her death. Accordingly, a civil complaint for damages was filed with the

Petitioners went to the Court of Appeals on a petition for mandamus and

Regional Trial Court, Branch 20, Vigan, Ilocos Sur, docketed as Civil Case

certiorari questioning the trial court's Decision dated 3 December 1987 and

No. 3457-V, by petitioner Macario Tamargo, Jennifers adopting parent,

the Orders dated 18 April 1988 and 6 June 1988. The Court of Appeals

and petitioner spouses Celso and Aurelia Tamargo, Jennifer's natural

dismissed the petition, ruling that petitioners had lost their right to appeal.

parents, against respondent spouses Victor and Clara Bundoc, Adelberto's


natural parents with whom he was living at the time of the tragic incident. In In the present Petition for Review, petitioners once again contend that
addition to this case for damages, a criminal information for Homicide

respondent spouses Bundoc are the indispensable parties to the action for

through Reckless Imprudence was filed [Criminal Case No. 1722-V]

damages caused by the acts of their minor child, Adelberto Bundoc.

against Adelberto Bundoc. Adelberto, however, was acquitted and

Resolution of this Petition hinges on the following issues: (1) whether or not

exempted from criminal liability on the ground that he had acted without

petitioners, notwithstanding loss of their right to appeal, may still file the

discernment.

instant Petition; conversely, whether the Court may still take cognizance of
the case even though petitioners' appeal had been filed out of time; and (2)

Prior to the incident, or on 10 December 1981, the spouses Sabas and

whether or not the effects of adoption, insofar as parental authority is

Felisa Rapisura had filed a petition to adopt the minor Adelberto Bundoc in

concerned, may be given retroactive effect so as to make the adopting

Special Proceedings No. 0373-T before the then Court of First Instance of

parents the indispensable parties in a damage case filed against their

Ilocos Sur. This petition for adoption was granted on 18 November 1982,

adopted child, for acts committed by the latter when actual custody was yet

that is, after Adelberto had shot and killed Jennifer.

lodged with the biological parents.

In their Answer, respondent spouses Bundoc, Adelberto's natural parents,

1. It will be recalled that petitioners' motion (and supplemental motion) for

reciting the result of the foregoing petition for adoption, claimed that not

reconsideration filed before the trial court, not having complied with the

they, but rather the adopting parents, namely the spouses Sabas and

requirements of Section 13, Rule 41, and Section 4, Rule 15, of the

Felisa Rapisura, were indispensable parties to the action since parental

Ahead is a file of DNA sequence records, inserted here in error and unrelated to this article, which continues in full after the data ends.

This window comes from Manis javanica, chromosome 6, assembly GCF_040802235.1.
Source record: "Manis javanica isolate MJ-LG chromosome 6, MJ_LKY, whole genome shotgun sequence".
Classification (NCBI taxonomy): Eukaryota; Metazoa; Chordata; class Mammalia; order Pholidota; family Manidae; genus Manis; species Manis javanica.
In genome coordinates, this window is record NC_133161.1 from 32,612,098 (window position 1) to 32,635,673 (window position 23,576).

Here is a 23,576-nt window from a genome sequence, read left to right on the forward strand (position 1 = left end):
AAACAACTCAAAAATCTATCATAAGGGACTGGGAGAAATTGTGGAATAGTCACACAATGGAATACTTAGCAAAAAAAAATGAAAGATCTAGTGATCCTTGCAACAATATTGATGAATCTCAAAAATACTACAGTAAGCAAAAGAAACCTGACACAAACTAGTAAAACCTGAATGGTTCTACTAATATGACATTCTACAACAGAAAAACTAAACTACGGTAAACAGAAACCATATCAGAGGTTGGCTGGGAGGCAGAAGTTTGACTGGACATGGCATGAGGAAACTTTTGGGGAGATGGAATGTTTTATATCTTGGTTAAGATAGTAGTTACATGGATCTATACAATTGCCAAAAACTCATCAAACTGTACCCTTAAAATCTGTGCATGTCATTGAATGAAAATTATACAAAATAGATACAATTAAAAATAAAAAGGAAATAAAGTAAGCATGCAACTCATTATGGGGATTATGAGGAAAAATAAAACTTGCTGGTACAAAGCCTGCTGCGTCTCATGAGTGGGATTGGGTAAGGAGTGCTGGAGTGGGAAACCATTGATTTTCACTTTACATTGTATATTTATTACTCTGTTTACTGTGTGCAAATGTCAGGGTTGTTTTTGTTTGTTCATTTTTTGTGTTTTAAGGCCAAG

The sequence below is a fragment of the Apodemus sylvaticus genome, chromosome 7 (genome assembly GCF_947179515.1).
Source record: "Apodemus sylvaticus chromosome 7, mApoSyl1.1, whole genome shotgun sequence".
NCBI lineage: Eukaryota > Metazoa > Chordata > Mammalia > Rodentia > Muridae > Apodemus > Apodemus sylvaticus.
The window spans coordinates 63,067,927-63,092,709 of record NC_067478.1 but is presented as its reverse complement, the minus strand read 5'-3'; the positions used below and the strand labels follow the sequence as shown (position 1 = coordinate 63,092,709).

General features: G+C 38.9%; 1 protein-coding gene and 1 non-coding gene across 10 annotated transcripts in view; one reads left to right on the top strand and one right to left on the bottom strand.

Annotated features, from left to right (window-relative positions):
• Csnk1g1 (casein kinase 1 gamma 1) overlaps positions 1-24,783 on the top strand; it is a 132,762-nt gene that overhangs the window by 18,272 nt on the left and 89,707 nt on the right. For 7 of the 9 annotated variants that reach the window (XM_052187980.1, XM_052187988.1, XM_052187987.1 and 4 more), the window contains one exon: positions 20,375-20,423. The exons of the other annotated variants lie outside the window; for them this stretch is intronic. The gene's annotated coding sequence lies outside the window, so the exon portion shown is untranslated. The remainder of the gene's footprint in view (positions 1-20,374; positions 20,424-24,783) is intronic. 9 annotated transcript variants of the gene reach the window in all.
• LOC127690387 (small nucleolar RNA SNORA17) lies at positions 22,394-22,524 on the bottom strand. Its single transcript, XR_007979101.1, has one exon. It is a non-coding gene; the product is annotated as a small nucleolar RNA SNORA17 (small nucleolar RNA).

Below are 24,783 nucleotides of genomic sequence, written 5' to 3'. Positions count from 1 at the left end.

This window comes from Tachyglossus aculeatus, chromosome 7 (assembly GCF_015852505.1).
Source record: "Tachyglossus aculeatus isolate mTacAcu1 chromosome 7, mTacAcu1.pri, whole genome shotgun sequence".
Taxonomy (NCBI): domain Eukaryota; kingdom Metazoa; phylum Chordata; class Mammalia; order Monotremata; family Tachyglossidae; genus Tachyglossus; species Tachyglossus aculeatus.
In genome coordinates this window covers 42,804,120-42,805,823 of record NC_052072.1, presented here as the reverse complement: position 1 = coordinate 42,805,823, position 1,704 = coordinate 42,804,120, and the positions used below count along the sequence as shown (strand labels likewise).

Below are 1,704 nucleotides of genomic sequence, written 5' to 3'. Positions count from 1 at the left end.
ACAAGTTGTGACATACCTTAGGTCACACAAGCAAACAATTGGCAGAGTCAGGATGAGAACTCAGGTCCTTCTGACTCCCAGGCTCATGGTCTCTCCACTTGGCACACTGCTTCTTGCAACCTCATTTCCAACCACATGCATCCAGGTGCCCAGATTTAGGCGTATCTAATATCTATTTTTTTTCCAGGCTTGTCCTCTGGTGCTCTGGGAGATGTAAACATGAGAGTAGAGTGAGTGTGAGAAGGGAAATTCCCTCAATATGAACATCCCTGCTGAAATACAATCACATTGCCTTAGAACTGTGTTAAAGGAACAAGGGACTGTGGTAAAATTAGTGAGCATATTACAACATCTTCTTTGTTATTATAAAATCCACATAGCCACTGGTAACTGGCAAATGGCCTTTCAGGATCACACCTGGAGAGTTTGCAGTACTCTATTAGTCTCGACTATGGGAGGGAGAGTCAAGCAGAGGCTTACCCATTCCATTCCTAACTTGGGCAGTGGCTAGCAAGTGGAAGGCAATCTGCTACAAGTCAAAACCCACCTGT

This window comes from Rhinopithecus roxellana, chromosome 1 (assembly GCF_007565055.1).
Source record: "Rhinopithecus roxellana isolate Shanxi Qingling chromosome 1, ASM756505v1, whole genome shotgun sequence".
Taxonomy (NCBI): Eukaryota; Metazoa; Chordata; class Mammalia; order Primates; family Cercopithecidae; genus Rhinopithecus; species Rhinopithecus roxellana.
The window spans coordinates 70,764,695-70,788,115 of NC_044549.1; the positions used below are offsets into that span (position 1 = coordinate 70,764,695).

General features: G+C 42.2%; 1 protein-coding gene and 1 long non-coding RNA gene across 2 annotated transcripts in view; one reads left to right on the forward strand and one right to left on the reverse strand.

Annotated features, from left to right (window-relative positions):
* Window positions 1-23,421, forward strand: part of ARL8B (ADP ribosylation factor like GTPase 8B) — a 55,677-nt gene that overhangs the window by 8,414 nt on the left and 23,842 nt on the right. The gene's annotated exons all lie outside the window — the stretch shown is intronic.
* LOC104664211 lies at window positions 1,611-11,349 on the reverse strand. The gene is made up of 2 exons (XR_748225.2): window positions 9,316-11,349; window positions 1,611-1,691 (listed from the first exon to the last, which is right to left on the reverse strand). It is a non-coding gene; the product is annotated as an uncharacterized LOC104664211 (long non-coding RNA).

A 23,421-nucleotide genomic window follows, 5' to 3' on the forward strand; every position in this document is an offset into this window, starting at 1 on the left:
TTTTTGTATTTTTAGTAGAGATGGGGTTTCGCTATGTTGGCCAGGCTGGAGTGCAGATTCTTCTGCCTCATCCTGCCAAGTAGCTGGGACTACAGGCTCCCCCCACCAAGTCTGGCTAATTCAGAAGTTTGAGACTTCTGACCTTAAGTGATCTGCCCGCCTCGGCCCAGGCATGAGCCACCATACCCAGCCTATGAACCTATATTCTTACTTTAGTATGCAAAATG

Revised Rules of Court, were considered pro forma and hence did not

authority had shifted to the adopting parents from the moment the

interrupt and suspend the reglementary period to appeal: the trial court

successful petition for adoption was filed.

held that the motions, not having contained a notice of time and place of
hearing, had become useless pieces of paper which did not interrupt the

Petitioners in their Reply contended that since Adelberto Bundoc was then

reglementary period.[1] As in fact repeatedly held by this Court, what is

actually living with his natural parents, parental authority had not ceased

mandatory is the service of the motion on the opposing counsel indicating

nor been relinquished by the mere filing and granting of a petition for

the time and place of hearing.[2]

adoption.
In view, however, of the nature of the issue raised in the instant Petition,
The trial court on 3 December 1987 dismissed petitioners' complaint, ruling

and in order that substantial justice may be served, the Court, invoking its

that respondent natural parents of Adelberto indeed were not

right to suspend the application of technical rules to prevent manifest

indispensable parties to the action.

injustice, elects to treat the notice of appeal as having been seasonably


filed before the trial court, and the motion (and supplemental motion) for

Petitioners received a copy of the trial court's Decision on 7 December

reconsideration filed by petitioner in the trial court as having interrupted the

1987. Within the 15-day reglementary period, or on 14 December 1987,

reglementary period for appeal. As the Court held in Gregorio v. Court of

petitioners filed a motion for reconsideration followed by a supplemental

Appeals:[3]
94 | P a g e

Torts 5

Dismissal of appeal purely on technical grounds is frowned upon where

the contrary, for reasons of public policy, to extend that liability, without

the policy of the courts is to encourage hearings of appeal on their merits.

regard to the lack of moral culpability, so as to include responsibility for the

The rules of procedure ought not be applied in a very rigid technical sense,

negligence of those persons whose acts or omissions are imputable, by a

rules of procedure are used only to help secure not override, substantial

legal fiction, to others who are in a position to exercise an absolute or

justice. If a technical and rigid enforcement of the rules is made, their aim

limited control over them. The legislature which adopted our Civil Code has

would be defeated.

[4]

elected to limit extra-contractual liability -- with certain well-defined


exceptions -- to cases in which moral culpability can be directly imputed to

2. It is not disputed that Adelberto Bundoc's voluntary act of shooting